Subversion Access with svn+ssh

The most basic method for accessing Subversion repositories under your account is the svn+ssh protocol, which uses the SSH protocol to secure communication between your Subversion client and the server. When connecting via svn+ssh, the client-side URL looks like:


The svn+ssh method requires the use of real Unix accounts and Unix file permissions (unlike the svnserve and DAV methods, which use different authentication mechanisms). You can connect using your main account, or use different accounts. Accounts created via "Subversion Service / SVN Accounts" in the Control Panel (or "svn add" in the Shell Interface) are restricted to Subversion access. It is also possible to connect using a general-purpose web/ftp/shell account (created via "Unix Accounts" in the web, or "subacct add" in the command-line).

For SVN-only accounts, you may want to use SSH public keys for convenient passwordless authentication. You can manage SSH public keys for SVN accounts by clicking on the account in the "SVN Accounts" list from the web interface (or using the "svn pubkey" commands in the CLI).

Since the svn+ssh method relies regular Unix permissions, you will need to make sure that the SVN users have access to the repository files. If you have a group of users working on a same project, it is a good idea to create a corresponding Unix group for them (see "Unix Groups" in the web interface, or use the "group" commands in the CLI). Then, from the "Files" section of the web interface, you can change the group ownership of the repository to the new group (click "Edit" under the "Group" header; the change will be applied recursively). Alternatively, you may also use chmod and chgrp in your shell.

Installing client software

We assume that you want to access SVN repositories on the server from a remote client, such as your workstation. If your workstation is Unix-based, you can download the original Subversion client in binary package or source code form. For Windows users, we recommend TortoiseSVN, a windows shell explorer extension freely available.

Initializing the repository

On the server, use the svnadmin tool to create a new repository:

  $ svnadmin create $HOME/my-repo

This command would create a new repository structure under ~/my-repo.

Generating a working copy

On your workstation, use the svn import command to create a working copy of the repository:

  $ mkdir my-files
  $ svn import -m "My files" my-files \
  $ rm -rf my-files
  $ svn checkout svn+ssh://my-username@my-server/my-home/my-repo/my-files

TortoiseSVN users can generate a working copy by right-clicking on an empty directory, selecting the SVN Checkout... command and entering the URL of the repository in the dialog.

Importing unversioned files

The svn import command is useful for recursively adding the contents of a directory to a repository:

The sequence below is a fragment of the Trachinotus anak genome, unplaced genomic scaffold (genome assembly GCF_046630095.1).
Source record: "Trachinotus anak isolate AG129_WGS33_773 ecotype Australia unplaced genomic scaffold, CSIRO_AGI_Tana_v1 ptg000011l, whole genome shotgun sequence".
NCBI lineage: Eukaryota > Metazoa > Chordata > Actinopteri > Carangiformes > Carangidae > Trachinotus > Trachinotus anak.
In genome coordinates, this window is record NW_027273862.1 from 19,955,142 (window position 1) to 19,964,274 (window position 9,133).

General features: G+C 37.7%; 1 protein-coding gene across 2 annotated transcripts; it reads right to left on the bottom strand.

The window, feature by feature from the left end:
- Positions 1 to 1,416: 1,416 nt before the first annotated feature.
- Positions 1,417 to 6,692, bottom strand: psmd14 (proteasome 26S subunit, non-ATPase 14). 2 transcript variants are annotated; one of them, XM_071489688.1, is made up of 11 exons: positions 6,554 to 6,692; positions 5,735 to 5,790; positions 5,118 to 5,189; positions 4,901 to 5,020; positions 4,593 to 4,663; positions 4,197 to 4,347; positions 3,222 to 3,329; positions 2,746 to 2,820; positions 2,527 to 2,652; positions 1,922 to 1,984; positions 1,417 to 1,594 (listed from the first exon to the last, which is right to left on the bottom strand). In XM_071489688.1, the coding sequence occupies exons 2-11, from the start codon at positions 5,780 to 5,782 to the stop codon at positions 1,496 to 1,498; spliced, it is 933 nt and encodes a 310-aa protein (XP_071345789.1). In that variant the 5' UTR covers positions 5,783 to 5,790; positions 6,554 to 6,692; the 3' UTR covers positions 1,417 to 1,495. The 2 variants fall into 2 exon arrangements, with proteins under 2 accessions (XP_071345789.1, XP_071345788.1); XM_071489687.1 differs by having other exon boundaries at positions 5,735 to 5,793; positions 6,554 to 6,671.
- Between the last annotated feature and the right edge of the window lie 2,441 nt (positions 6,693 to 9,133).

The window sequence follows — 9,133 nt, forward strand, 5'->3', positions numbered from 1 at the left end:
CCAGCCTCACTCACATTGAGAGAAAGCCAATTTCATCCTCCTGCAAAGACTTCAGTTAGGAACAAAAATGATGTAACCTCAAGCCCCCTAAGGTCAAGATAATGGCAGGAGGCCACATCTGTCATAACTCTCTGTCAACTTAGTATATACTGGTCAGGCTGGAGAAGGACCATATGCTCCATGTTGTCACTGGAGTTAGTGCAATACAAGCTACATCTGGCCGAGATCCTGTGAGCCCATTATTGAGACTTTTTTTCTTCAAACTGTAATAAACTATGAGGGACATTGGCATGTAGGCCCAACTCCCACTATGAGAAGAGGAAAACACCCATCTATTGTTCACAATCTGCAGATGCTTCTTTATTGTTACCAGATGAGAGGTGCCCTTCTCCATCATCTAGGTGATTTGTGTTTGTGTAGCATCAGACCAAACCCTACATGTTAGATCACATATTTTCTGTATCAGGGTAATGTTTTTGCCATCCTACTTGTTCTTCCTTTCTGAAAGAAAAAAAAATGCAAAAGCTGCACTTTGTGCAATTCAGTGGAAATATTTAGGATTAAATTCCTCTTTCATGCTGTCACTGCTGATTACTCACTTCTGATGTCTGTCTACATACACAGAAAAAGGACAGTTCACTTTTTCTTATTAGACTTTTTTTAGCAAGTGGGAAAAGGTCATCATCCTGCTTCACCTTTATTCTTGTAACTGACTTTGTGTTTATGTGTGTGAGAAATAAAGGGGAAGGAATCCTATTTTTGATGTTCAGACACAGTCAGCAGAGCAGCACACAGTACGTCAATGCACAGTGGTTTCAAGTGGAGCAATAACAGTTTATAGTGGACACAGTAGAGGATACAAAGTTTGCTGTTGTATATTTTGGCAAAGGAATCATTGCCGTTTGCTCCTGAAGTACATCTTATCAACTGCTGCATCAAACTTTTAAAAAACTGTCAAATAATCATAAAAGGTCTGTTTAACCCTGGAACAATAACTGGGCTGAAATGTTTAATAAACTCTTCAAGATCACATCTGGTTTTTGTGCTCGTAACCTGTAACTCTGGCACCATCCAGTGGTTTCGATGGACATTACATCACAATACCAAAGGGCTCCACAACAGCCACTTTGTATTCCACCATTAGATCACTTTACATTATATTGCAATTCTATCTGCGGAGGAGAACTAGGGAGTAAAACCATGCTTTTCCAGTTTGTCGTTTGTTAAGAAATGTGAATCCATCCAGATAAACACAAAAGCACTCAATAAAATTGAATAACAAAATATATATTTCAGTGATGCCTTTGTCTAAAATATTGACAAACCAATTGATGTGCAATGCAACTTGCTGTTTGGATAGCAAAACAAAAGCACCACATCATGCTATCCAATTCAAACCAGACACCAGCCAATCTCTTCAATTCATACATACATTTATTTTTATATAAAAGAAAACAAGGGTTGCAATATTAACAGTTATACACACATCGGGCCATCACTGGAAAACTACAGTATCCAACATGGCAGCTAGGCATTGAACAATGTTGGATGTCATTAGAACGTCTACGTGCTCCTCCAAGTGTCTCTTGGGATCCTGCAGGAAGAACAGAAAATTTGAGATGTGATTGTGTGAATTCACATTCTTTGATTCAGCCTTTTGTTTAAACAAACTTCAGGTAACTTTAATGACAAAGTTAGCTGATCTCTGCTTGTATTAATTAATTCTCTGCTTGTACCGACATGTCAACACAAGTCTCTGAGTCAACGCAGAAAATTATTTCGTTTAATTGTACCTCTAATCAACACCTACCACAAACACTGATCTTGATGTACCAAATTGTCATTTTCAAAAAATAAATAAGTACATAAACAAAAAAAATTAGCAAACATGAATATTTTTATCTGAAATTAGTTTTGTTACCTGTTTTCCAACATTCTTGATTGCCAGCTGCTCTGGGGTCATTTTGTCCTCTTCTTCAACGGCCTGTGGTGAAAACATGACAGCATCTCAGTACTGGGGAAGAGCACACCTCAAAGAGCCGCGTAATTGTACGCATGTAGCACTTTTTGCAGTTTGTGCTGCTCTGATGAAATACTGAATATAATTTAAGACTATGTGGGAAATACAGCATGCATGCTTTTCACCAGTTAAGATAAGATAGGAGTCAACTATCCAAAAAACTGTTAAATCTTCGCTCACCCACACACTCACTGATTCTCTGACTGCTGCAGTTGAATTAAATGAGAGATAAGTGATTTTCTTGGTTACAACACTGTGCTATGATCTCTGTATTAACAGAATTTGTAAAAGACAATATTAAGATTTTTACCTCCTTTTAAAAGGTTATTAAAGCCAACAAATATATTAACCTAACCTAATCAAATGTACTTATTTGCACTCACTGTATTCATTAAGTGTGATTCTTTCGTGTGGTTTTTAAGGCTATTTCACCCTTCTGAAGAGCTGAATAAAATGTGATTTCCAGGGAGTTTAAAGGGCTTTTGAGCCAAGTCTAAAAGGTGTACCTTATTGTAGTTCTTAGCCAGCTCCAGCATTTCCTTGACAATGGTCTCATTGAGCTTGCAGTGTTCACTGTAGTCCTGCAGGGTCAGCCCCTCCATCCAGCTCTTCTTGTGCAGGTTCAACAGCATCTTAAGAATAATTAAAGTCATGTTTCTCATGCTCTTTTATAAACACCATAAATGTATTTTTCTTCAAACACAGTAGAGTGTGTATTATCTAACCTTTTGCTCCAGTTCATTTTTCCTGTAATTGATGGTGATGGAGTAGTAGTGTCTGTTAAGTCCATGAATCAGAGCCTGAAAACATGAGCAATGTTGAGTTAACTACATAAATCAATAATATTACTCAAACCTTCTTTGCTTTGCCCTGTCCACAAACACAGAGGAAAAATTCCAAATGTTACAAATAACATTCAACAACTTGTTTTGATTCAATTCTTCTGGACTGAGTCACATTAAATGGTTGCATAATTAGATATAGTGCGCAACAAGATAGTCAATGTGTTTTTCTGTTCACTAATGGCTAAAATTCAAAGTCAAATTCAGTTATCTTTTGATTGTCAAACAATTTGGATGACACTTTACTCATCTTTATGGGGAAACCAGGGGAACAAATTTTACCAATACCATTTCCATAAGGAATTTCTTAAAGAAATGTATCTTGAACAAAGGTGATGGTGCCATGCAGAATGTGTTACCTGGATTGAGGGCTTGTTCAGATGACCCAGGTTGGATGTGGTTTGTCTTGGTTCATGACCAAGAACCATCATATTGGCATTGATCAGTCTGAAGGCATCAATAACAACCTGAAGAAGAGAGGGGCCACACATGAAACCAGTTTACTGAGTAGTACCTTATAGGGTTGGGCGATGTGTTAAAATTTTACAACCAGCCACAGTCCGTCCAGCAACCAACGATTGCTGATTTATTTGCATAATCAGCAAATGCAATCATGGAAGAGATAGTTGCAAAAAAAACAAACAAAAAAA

$ export SVNROOT="svn+ssh://my-username@my-server/my-home/my-repo"
  $ svn import -m "My website" www $SVNROOT
  $ mv www www.orig
  $ svn checkout $SVNROOT/my-website www
Importing files from CVS

If you have an existing CVS repository that you want to convert to subversion, the cvs2svn tool can be used. It is available on your server, but you can also run it on your local computer. Please note that cvs2svn is resource-intensive and is designed for one-time only conversions, not repeated synchronizations.

Creating a read-only mirror of a remote repository

It is possible to create a read-only mirror for a remote repository thanks to the svnsync command (simply copying the subversion database files over is not a safe way to do this). See the svnsync guide for more information.

Relocating an existing Subversion repository

To move an existing repository from a different server, it is best to use the svnsync method in order to preserve all attributes. Existing working copies do not need to be regenerated after the repository has been moved to the new server. Instead, the following command can be used:

  $ svn switch --relocate old-url new-url
Miscellaneous examples
  $ cd my-website

  # See the local modifications to text files since the last commit.
  $ svn diff |more
  $ svn diff |vim -

  # Merge changes committed to the repository since last update/checkout.
  $ svn up

  # Add an existing directory and all the files it contains.
  $ svn add old-images/
  # Create an empty directory.
  $ svn mkdir new-images/
  # Remove a file or directory.
  $ svn remove foo.txt
  # Rename a file or directory on the repository.
  $ svn move file1 file2
  $ svn move dir1/ dir2/

  # Display the history information for a file or directory.
  $ svn log images

  # Commit changes to the working copy into the repository. Unless the
  # commit message is given on the command line with "-m", it will bring
  # up your text editor ($EDITOR).
  $ svn commit
  $ svn commit -m 'Summary of changes'

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